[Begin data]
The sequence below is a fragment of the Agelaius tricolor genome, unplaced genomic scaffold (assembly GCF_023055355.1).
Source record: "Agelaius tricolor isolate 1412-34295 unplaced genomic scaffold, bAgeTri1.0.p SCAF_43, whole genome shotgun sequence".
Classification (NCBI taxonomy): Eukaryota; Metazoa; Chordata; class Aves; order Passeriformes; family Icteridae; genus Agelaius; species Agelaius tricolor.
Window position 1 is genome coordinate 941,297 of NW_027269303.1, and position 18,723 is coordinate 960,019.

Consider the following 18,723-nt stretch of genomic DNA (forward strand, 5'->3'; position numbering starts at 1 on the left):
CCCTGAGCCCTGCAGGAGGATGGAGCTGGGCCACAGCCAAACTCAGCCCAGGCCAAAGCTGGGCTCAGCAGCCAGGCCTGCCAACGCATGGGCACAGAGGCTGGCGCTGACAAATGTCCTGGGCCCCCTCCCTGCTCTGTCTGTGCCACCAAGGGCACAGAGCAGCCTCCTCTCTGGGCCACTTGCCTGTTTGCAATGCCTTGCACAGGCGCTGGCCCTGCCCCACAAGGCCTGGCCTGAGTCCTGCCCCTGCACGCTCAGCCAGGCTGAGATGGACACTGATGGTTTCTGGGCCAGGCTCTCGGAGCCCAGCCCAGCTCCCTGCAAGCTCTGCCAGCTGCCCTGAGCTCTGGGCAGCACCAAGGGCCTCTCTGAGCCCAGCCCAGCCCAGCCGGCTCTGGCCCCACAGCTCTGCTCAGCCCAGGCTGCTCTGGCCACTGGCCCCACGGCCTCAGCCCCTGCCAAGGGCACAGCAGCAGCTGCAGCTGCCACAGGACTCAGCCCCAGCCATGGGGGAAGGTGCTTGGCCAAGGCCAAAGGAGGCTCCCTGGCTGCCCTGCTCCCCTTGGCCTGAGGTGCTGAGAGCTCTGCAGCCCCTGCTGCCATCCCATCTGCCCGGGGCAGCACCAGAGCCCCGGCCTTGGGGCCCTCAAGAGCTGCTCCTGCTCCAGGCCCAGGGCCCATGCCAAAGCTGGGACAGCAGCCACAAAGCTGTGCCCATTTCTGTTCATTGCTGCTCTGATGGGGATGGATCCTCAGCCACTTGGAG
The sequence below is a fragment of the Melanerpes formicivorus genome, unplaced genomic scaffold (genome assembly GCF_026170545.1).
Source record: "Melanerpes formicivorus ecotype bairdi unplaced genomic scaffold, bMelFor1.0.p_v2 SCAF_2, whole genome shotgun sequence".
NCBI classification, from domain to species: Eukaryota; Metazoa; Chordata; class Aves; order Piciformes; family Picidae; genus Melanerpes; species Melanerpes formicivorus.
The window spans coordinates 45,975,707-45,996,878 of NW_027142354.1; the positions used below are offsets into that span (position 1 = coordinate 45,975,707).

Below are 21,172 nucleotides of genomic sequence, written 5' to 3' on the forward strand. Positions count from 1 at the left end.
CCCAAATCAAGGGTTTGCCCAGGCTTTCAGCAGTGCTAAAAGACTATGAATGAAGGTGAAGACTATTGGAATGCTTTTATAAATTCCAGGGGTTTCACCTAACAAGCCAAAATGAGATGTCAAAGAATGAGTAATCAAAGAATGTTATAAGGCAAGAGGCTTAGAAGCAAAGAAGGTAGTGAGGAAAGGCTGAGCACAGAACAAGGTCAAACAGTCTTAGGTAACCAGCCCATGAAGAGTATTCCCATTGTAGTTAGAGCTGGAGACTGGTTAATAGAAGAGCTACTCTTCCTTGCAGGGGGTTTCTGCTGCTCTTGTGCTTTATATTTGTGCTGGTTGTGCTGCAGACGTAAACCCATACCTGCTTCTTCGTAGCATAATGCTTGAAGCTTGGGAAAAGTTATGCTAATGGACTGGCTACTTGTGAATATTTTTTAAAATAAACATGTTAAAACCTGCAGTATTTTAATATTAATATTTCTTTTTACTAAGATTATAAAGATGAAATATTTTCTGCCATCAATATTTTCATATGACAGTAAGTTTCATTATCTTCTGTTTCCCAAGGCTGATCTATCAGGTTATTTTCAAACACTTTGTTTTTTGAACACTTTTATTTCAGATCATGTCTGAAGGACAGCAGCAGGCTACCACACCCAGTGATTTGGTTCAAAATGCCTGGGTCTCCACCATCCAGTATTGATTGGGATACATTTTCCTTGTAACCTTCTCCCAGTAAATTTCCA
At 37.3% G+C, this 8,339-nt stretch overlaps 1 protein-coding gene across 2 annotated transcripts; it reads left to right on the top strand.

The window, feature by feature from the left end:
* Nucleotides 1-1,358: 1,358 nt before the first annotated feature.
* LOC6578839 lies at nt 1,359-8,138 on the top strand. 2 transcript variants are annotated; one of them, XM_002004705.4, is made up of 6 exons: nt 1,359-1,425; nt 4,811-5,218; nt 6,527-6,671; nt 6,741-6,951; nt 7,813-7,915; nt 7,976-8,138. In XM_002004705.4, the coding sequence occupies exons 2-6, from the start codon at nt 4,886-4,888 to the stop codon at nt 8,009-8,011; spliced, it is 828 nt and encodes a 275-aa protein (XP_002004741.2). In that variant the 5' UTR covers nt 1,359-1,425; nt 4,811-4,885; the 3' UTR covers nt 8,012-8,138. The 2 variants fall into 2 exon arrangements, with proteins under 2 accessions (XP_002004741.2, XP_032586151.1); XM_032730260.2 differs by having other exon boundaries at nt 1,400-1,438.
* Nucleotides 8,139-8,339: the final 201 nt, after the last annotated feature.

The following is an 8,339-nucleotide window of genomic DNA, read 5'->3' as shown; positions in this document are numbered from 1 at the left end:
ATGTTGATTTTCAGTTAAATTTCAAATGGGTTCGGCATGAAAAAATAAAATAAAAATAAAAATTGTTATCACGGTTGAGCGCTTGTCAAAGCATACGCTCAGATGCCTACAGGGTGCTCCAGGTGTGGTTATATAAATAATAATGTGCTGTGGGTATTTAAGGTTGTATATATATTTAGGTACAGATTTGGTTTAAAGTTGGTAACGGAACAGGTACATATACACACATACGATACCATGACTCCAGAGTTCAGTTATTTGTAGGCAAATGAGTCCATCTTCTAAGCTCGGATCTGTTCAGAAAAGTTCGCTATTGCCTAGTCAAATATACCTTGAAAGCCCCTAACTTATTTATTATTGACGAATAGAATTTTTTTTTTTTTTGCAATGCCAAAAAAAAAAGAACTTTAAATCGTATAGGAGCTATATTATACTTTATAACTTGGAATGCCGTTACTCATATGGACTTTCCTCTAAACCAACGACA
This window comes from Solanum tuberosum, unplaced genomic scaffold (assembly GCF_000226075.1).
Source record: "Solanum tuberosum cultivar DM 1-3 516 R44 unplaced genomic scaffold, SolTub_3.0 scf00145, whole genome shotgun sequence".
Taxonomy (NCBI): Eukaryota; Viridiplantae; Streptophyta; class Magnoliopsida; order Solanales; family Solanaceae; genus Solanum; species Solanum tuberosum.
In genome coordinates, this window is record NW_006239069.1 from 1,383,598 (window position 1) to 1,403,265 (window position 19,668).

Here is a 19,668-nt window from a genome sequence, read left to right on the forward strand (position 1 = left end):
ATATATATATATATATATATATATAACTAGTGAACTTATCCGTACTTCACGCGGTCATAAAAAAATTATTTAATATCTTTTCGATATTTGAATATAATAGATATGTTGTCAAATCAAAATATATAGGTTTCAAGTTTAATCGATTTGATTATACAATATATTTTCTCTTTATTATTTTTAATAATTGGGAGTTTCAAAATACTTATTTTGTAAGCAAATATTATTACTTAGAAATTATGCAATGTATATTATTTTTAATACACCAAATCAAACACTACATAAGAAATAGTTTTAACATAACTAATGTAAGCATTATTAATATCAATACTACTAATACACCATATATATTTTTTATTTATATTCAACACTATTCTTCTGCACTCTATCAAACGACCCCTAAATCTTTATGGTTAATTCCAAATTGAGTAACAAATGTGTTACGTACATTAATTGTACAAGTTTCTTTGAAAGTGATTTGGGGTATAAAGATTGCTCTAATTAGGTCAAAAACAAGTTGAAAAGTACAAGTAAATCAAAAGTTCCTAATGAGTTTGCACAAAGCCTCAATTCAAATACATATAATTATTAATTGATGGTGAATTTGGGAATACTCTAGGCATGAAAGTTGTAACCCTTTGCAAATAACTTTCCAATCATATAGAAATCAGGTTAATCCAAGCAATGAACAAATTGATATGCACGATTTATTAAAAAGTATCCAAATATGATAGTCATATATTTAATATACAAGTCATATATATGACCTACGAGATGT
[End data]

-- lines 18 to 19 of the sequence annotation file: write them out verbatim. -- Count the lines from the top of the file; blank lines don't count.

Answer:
The following is an 8,339-nucleotide window of genomic DNA, read 5'->3' as shown; positions in this document are numbered from 1 at the left end:
ATGTTGATTTTCAGTTAAATTTCAAATGGGTTCGGCATGAAAAAATAAAATAAAAATAAAAATTGTTATCACGGTTGAGCGCTTGTCAAAGCATACGCTCAGATGCCTACAGGGTGCTCCAGGTGTGGTTATATAAATAATAATGTGCTGTGGGTATTTAAGGTTGTATATATATTTAGGTACAGATTTGGTTTAAAGTTGGTAACGGAACAGGTACATATACACACATACGATACCATGACTCCAGAGTTCAGTTATTTGTAGGCAAATGAGTCCATCTTCTAAGCTCGGATCTGTTCAGAAAAGTTCGCTATTGCCTAGTCAAATATACCTTGAAAGCCCCTAACTTATTTATTATTGACGAATAGAATTTTTTTTTTTTTTGCAATGCCAAAAAAAAAAGAACTTTAAATCGTATAGGAGCTATATTATACTTTATAACTTGGAATGCCGTTACTCATATGGACTTTCCTCTAAACCAACGACA